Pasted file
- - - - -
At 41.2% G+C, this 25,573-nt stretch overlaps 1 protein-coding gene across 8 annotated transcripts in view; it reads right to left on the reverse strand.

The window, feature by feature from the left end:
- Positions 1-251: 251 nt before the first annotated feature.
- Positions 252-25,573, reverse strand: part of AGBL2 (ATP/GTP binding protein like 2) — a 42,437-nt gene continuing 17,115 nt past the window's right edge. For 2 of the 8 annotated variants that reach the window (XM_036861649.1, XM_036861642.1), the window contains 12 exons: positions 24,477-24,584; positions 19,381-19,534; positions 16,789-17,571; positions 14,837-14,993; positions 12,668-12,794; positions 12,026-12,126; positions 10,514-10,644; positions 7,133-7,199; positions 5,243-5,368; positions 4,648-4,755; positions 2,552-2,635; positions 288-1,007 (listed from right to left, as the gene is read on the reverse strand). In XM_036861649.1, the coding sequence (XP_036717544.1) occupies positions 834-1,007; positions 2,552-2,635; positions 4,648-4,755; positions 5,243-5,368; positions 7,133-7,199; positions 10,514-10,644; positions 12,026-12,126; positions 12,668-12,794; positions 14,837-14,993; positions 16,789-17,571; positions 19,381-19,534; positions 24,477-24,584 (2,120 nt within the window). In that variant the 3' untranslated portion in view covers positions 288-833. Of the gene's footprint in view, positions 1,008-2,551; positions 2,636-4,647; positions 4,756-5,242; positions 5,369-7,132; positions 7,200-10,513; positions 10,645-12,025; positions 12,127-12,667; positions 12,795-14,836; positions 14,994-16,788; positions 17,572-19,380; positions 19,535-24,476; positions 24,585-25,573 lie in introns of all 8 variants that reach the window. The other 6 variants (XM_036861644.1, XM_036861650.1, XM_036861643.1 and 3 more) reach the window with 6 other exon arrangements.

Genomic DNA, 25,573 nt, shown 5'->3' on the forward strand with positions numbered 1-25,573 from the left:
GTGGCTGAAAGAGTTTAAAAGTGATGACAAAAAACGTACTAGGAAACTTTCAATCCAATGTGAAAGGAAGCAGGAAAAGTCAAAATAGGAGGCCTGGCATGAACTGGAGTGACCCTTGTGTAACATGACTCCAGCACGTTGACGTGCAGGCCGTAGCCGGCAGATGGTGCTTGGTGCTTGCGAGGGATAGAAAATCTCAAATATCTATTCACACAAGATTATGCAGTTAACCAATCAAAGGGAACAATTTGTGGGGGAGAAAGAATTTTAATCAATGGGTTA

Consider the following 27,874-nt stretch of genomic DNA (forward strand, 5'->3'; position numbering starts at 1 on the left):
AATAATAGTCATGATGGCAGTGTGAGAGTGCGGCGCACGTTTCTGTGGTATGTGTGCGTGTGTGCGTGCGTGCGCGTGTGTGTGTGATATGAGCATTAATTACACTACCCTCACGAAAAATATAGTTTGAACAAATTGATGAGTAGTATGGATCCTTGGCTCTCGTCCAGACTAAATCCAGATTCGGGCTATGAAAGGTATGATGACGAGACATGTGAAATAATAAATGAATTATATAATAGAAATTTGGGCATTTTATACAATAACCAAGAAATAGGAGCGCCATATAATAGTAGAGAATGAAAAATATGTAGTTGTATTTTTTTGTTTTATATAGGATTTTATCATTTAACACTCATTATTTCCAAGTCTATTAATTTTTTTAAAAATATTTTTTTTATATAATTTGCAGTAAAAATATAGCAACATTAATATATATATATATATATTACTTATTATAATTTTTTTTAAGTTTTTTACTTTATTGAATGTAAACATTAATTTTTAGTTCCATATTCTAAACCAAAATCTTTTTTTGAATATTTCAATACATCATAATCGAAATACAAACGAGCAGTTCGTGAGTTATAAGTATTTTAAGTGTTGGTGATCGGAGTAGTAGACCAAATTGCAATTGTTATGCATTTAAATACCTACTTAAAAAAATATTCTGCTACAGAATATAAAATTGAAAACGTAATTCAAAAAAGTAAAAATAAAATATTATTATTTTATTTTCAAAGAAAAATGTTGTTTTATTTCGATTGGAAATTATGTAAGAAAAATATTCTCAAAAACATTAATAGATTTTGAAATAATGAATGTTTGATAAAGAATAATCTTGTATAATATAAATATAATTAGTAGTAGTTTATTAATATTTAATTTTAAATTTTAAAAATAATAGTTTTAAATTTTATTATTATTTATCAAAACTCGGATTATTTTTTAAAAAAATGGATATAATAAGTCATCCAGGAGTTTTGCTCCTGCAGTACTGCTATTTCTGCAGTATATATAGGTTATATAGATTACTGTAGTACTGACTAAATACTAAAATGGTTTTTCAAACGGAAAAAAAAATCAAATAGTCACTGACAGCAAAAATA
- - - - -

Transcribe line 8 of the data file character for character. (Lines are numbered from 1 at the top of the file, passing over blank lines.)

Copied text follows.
AATAATAGTCATGATGGCAGTGTGAGAGTGCGGCGCACGTTTCTGTGGTATGTGTGCGTGTGTGCGTGCGTGCGCGTGTGTGTGTGATATGAGCATTAATTACACTACCCTCACGAAAAATATAGTTTGAACAAATTGATGAGTAGTATGGATCCTTGGCTCTCGTCCAGACTAAATCCAGATTCGGGCTATGAAAGGTATGATGACGAGACATGTGAAATAATAAATGAATTATATAATAGAAATTTGGGCATTTTATACAATAACCAAGAAATAGGAGCGCCATATAATAGTAGAGAATGAAAAATATGTAGTTGTATTTTTTTGTTTTATATAGGATTTTATCATTTAACACTCATTATTTCCAAGTCTATTAATTTTTTTAAAAATATTTTTTTTATATAATTTGCAGTAAAAATATAGCAACATTAATATATATATATATATATTACTTATTATAATTTTTTTTAAGTTTTTTACTTTATTGAATGTAAACATTAATTTTTAGTTCCATATTCTAAACCAAAATCTTTTTTTGAATATTTCAATACATCATAATCGAAATACAAACGAGCAGTTCGTGAGTTATAAGTATTTTAAGTGTTGGTGATCGGAGTAGTAGACCAAATTGCAATTGTTATGCATTTAAATACCTACTTAAAAAAATATTCTGCTACAGAATATAAAATTGAAAACGTAATTCAAAAAAGTAAAAATAAAATATTATTATTTTATTTTCAAAGAAAAATGTTGTTTTATTTCGATTGGAAATTATGTAAGAAAAATATTCTCAAAAACATTAATAGATTTTGAAATAATGAATGTTTGATAAAGAATAATCTTGTATAATATAAATATAATTAGTAGTAGTTTATTAATATTTAATTTTAAATTTTAAAAATAATAGTTTTAAATTTTATTATTATTTATCAAAACTCGGATTATTTTTTAAAAAAATGGATATAATAAGTCATCCAGGAGTTTTGCTCCTGCAGTACTGCTATTTCTGCAGTATATATAGGTTATATAGATTACTGTAGTACTGACTAAATACTAAAATGGTTTTTCAAACGGAAAAAAAAATCAAATAGTCACTGACAGCAAAAATA